The NAACP’s 106th national convention, held in Philadelphia this year, wraps up today. With the growth of social media activism like Black Lives Matter, that started as a hashtag and became an international rallying cry, the organization has faced challenges about it’s relevance on the forefront of civil rights activism. To address those challenges the NAACP has been actively cultivating a new generation. This year’s convention featured plenty of programming, lunches and workshops geared specifically to young organizers.
Forjze Anthony is vice president of the NAACP Columbus Georgia Youth Council and at 14 he’s already a veteran NAACP member.
“I was actually 6 years old when I joined” says Anthony.
Smart, focused and on message, Anthony and his peers represent the next generation of NAACP leadership. They are ready to take on the challenges in the new era of civil rights protests.
The cases of Michael Brown, Eric Garner, Tanisha Anderson and other victims of police violence have heightened racial tensions, re-energized old school civil rights activists and spawned a legion of new activists who mobilize through social media. They are free to be outspoken and protest openly. They don’t need the safety and support of being affiliated with or sanctioned by a national organization.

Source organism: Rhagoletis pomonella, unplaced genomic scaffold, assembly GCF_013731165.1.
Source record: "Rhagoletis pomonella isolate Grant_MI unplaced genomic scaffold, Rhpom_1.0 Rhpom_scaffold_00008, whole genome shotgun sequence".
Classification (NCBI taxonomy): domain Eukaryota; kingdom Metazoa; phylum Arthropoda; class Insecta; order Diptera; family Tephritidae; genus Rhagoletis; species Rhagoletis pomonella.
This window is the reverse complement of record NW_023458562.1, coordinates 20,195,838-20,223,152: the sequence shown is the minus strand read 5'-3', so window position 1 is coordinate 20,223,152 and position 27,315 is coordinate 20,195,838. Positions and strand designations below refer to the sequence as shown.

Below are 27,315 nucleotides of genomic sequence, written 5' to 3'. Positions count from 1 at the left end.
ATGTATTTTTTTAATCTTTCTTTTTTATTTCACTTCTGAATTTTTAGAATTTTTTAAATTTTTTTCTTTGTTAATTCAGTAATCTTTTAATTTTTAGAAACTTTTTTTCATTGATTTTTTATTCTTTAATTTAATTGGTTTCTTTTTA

Philadelphian Faye Anderson is founder of Tracking Change, an online platform that promotes transparency and accountability through data. She is not a member of the NAACP but Anderson feels that as protest shifts into the digital realm wooing young people is key to survival.
“For the NAACP to stay relevant they need the energy of young people”, says Anderson.
Will Roberts, is the treasurer of the Columbus Georgia Youth Council. He feels a common purpose with independent activists but wants dispel the idea that the NAACP is old fashioned and behind the times.
“We are old, we’ve been around for a while, but at the same time, we’re adaptable”, says Roberts.
Roberts has a message for other young protesters who think that independence from organized groups is the key to the success of the movement.
I can understand where they’re coming from, those people who stand on the street. They can hold up signs and spread the word. But if you’re standing with thousands of others with the NAACP and trying to spread the word, there’s strength in numbers”.